Katie Holmes rekindles her talent in mixed bag 'The Romantics'
Does anyone remember when Katie Holmes was considered a good actress? Anyone remember when she was among the most promising actresses of her generation? While "Dawson's Creek" brought Holmes celebrity fame, it was her performances in films such as "The Ice Storm," "Go," "Wonder Boys," "The Gift" and "Pieces of April" which brought her artistic credibility. That was all washed away during the seemingly bizarre courtship and quickie marriage to Tom Cruise around the release of "Batman Begins." Now, five years later, Holmes has proved she hasn't lost her chops after the 2010 Sundance Film Festival premiere of "The Romantics."
Excecutive produced by Holmes, "Romantics" is based on director Galt Neiderhoffer's novel of the same name and centers on Laura (Holmes) the maid of honor at the wedding of her former college roommate Lila (Anna Paquin) and the love of her life Tom (Josh Duhamel). The wedding features a reunion of all their friends from school who had the nickname "The Romantics." The conflict arrises from Laura and Tom's on again/off again love affairs which Lila seems to want to ignore. The majority of the film occurs the night before the wedding as Tom starts to have second thoughts, Laura tries to come to grips with truly losing the love of her life, Lila deals with the stress of realizing Tom is having second thoughts and their friends exceedingly flirt with each other's partners in a very subtle swingers like atmosphere (well, thanks to the significant amount of alcohol from the rehearsal dinner at least).
The friends are played by Malin Akerman, Adam Brody and relative newcomers Jeremy Strong and Rebecca Lawrence. Elijah Wood has a small part as the bride's seemingly alcoholic brother and provides some comic relief although it's a somewhat pointless character beyond that. The other four actors are fine, but the roles don't require much of them except to ad lib a couple of jokes here and there (which the director admits was the case).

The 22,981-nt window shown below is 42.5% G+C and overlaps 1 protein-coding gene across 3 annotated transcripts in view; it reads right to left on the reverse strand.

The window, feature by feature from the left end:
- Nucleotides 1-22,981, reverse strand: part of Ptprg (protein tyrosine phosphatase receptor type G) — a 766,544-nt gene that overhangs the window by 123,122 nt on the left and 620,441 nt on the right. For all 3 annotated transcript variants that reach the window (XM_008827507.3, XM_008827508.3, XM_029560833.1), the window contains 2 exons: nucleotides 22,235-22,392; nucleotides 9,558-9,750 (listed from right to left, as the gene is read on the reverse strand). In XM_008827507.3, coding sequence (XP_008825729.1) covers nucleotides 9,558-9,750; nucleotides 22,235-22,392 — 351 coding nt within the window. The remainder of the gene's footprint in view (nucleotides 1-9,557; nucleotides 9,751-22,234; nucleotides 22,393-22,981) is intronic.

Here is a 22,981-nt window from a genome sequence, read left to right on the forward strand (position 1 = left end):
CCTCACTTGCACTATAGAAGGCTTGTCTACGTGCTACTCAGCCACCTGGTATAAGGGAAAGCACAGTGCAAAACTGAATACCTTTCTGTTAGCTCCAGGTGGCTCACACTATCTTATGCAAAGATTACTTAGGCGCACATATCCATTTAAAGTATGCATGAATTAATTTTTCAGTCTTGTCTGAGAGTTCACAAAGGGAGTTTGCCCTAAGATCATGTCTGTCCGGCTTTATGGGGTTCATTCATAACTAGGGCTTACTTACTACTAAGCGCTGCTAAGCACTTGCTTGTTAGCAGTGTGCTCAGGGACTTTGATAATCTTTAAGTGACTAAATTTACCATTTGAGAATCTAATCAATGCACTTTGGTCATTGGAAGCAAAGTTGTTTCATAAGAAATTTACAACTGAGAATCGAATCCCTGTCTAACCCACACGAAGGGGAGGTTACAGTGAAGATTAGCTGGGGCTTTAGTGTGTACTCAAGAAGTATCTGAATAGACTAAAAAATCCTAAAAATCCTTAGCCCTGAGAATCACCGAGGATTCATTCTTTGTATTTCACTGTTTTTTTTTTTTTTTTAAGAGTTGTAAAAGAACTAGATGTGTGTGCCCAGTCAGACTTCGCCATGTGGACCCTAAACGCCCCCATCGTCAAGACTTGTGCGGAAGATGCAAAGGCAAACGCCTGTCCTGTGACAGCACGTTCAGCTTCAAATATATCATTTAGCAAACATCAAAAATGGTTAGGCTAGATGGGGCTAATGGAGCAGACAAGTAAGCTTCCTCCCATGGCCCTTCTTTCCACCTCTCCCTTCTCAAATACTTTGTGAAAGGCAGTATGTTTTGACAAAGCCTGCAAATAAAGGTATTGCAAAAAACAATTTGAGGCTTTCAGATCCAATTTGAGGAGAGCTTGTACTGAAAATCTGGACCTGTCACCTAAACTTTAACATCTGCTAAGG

Paquin is fine as Lila, displaying a more subtle range than her work on "True Blood" and Duhamel is fine in what is one of the few dramatic roles of his career. It's Holmes, however, who really surprises. Having looked wooden, shell shocked, drugged out or just uncomfortable in public or on screen since her marriage to Cruise, "Romantics" is her best and most impressive work since "Pieces of April." The 32-year-old actress won't receive awards buzz for the role, but it should remind many in Hollywood that Holmes can elevate mediocre material if given the chance and the freedom to really let loose.
Disturbingly, the film comes across as a mix of "Rachel Getting Married" for the Hamptons crowd which isn't exactly a compliment. You really don't care for any of the characters who mostly seem like rich kids who can't deal with finding love as they hit thirty. And while the ending isn't what you'd expect, this is material that has been mined time and time again. Unfortunately, "The Romantics" really has nothing significantly new to say about it.
Neiderhoffer, who has produced such Sundance titles as "Lonesome Jim," "The Winning Season," "Grace is Gone," and "Diminished Capicity," announced before the screening the film had wrapped only six weeks ago. That's an extremely short post-production schedule and, unfortunately, it shows. Neiderhoffer was visibly concerned about the brightness of the projected image after it debuted and the film had more scenes where you could hear the camera recording during the dialogue than any star-studded picture in recent memory (which is film school 101 folks). Her cinematographer, Sam Levy, shot the similarly grey and muddled "Wendy and Lucy" and may have been a mistake for this project. The problem is that a good chunk of the middle of the film occurs outside at night and at times it looks as dark as David Fincher's notoriously dark "The Game." Let's hope it was just a color timing issue for the sake of the filmmaker's stress level.
Overall, "The Romantics" is an uneven drama with a few fine turns by Holmes and Paquin as well as a killer soundtrack. Will the star power attract some bids? Sure, but it's hard to see it breaking out of the art house circuit even with a minimal national release. But at least it proves Holmes might be coming out of her disturbing creative reclusion.
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